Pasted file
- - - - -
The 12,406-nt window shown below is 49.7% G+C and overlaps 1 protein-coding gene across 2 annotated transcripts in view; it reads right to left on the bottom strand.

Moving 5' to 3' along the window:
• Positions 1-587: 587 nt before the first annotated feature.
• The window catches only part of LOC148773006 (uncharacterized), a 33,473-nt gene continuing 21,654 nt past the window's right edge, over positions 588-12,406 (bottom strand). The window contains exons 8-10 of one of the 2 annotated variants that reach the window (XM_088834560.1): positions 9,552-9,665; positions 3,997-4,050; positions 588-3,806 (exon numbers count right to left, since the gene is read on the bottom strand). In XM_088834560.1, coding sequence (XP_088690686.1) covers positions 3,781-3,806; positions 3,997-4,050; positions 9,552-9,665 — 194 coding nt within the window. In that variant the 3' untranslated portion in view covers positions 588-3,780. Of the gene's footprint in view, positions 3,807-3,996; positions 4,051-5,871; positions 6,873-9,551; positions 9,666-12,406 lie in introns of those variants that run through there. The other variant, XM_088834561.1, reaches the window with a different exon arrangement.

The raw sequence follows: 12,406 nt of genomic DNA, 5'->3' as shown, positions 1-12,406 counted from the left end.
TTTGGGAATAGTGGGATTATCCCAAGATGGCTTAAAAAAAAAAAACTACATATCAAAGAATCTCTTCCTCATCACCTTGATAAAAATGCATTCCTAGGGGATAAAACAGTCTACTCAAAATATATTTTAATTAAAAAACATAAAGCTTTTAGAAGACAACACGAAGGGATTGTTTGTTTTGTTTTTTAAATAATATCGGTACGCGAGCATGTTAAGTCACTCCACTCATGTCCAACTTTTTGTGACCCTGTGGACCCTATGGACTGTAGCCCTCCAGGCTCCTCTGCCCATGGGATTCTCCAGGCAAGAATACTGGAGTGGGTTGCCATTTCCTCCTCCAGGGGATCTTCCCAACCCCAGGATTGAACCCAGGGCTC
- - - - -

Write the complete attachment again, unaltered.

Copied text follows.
The 12,406-nt window shown below is 49.7% G+C and overlaps 1 protein-coding gene across 2 annotated transcripts in view; it reads right to left on the bottom strand.

Moving 5' to 3' along the window:
• Positions 1-587: 587 nt before the first annotated feature.
• The window catches only part of LOC148773006 (uncharacterized), a 33,473-nt gene continuing 21,654 nt past the window's right edge, over positions 588-12,406 (bottom strand). The window contains exons 8-10 of one of the 2 annotated variants that reach the window (XM_088834560.1): positions 9,552-9,665; positions 3,997-4,050; positions 588-3,806 (exon numbers count right to left, since the gene is read on the bottom strand). In XM_088834560.1, coding sequence (XP_088690686.1) covers positions 3,781-3,806; positions 3,997-4,050; positions 9,552-9,665 — 194 coding nt within the window. In that variant the 3' untranslated portion in view covers positions 588-3,780. Of the gene's footprint in view, positions 3,807-3,996; positions 4,051-5,871; positions 6,873-9,551; positions 9,666-12,406 lie in introns of those variants that run through there. The other variant, XM_088834561.1, reaches the window with a different exon arrangement.

The raw sequence follows: 12,406 nt of genomic DNA, 5'->3' as shown, positions 1-12,406 counted from the left end.
TTTGGGAATAGTGGGATTATCCCAAGATGGCTTAAAAAAAAAAAACTACATATCAAAGAATCTCTTCCTCATCACCTTGATAAAAATGCATTCCTAGGGGATAAAACAGTCTACTCAAAATATATTTTAATTAAAAAACATAAAGCTTTTAGAAGACAACACGAAGGGATTGTTTGTTTTGTTTTTTAAATAATATCGGTACGCGAGCATGTTAAGTCACTCCACTCATGTCCAACTTTTTGTGACCCTGTGGACCCTATGGACTGTAGCCCTCCAGGCTCCTCTGCCCATGGGATTCTCCAGGCAAGAATACTGGAGTGGGTTGCCATTTCCTCCTCCAGGGGATCTTCCCAACCCCAGGATTGAACCCAGGGCTC